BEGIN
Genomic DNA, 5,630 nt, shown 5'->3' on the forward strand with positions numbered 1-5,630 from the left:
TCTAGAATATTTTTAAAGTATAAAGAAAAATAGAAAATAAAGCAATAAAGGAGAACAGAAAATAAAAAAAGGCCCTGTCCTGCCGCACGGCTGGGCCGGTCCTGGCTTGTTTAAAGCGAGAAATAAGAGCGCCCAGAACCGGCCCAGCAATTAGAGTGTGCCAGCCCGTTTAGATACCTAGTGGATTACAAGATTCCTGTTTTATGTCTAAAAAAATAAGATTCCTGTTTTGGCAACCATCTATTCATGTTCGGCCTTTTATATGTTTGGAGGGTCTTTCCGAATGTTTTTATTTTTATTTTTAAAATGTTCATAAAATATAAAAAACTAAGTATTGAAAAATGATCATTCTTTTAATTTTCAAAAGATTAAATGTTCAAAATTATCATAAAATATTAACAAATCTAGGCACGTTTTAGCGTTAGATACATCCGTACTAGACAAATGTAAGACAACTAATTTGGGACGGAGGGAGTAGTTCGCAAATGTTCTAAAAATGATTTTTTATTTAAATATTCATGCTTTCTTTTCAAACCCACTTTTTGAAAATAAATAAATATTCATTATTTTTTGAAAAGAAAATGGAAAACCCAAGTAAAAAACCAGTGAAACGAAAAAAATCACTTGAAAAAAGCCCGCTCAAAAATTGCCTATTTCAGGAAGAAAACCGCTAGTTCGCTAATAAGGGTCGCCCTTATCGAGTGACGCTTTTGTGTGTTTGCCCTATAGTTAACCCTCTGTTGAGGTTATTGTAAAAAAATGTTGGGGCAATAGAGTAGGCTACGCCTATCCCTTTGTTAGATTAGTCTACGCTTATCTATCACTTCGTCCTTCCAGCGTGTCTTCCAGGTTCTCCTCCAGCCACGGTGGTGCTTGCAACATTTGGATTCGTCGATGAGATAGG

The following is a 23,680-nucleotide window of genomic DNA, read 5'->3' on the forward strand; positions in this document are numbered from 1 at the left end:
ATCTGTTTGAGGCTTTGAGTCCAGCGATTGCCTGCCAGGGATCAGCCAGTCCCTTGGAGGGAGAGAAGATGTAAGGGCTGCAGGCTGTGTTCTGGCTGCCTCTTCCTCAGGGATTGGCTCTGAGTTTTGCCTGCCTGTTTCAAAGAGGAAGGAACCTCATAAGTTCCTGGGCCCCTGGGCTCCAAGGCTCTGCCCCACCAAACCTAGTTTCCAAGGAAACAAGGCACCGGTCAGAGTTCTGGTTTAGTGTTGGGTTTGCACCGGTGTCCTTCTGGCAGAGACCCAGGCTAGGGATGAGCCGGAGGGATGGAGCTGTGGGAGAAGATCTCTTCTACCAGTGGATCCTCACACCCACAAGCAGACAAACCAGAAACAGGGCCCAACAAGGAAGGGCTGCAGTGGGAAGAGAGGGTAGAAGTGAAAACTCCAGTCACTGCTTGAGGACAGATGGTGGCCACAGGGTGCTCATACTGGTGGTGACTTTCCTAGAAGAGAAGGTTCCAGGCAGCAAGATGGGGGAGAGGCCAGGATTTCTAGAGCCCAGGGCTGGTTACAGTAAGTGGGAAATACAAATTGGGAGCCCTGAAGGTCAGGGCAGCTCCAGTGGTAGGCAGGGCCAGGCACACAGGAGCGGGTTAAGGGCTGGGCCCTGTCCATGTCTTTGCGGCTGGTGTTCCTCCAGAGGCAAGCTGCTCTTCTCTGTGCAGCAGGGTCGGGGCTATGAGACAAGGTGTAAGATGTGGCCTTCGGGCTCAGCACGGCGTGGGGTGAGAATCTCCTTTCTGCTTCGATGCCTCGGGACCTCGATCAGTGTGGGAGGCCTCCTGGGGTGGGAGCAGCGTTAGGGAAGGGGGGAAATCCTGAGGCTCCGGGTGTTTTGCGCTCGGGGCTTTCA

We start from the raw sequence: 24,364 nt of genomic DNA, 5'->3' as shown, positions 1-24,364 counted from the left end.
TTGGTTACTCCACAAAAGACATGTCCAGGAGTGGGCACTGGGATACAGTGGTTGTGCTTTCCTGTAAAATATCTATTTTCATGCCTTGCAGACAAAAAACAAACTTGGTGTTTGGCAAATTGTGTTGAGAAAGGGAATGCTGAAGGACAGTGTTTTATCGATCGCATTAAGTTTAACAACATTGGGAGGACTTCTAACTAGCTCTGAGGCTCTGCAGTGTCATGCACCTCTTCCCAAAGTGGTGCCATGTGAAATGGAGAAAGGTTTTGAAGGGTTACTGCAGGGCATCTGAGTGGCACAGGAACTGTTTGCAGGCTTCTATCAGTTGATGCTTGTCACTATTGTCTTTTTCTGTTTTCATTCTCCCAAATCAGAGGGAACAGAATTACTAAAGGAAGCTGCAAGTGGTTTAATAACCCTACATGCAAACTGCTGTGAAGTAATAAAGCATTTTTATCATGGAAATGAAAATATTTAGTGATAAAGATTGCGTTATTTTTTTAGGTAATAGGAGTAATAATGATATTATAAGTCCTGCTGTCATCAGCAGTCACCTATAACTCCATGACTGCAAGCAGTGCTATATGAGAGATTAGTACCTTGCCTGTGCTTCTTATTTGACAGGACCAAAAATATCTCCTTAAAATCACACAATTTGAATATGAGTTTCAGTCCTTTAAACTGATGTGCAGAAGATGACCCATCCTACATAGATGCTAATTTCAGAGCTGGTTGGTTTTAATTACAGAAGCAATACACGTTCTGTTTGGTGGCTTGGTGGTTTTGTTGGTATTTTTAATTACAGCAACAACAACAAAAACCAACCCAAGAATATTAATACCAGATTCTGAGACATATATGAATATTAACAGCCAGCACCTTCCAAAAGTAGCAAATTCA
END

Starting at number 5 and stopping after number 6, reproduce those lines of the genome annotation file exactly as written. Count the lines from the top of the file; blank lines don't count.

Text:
We start from the raw sequence: 24,364 nt of genomic DNA, 5'->3' as shown, positions 1-24,364 counted from the left end.
TTGGTTACTCCACAAAAGACATGTCCAGGAGTGGGCACTGGGATACAGTGGTTGTGCTTTCCTGTAAAATATCTATTTTCATGCCTTGCAGACAAAAAACAAACTTGGTGTTTGGCAAATTGTGTTGAGAAAGGGAATGCTGAAGGACAGTGTTTTATCGATCGCATTAAGTTTAACAACATTGGGAGGACTTCTAACTAGCTCTGAGGCTCTGCAGTGTCATGCACCTCTTCCCAAAGTGGTGCCATGTGAAATGGAGAAAGGTTTTGAAGGGTTACTGCAGGGCATCTGAGTGGCACAGGAACTGTTTGCAGGCTTCTATCAGTTGATGCTTGTCACTATTGTCTTTTTCTGTTTTCATTCTCCCAAATCAGAGGGAACAGAATTACTAAAGGAAGCTGCAAGTGGTTTAATAACCCTACATGCAAACTGCTGTGAAGTAATAAAGCATTTTTATCATGGAAATGAAAATATTTAGTGATAAAGATTGCGTTATTTTTTTAGGTAATAGGAGTAATAATGATATTATAAGTCCTGCTGTCATCAGCAGTCACCTATAACTCCATGACTGCAAGCAGTGCTATATGAGAGATTAGTACCTTGCCTGTGCTTCTTATTTGACAGGACCAAAAATATCTCCTTAAAATCACACAATTTGAATATGAGTTTCAGTCCTTTAAACTGATGTGCAGAAGATGACCCATCCTACATAGATGCTAATTTCAGAGCTGGTTGGTTTTAATTACAGAAGCAATACACGTTCTGTTTGGTGGCTTGGTGGTTTTGTTGGTATTTTTAATTACAGCAACAACAACAAAAACCAACCCAAGAATATTAATACCAGATTCTGAGACATATATGAATATTAACAGCCAGCACCTTCCAAAAGTAGCAAATTCA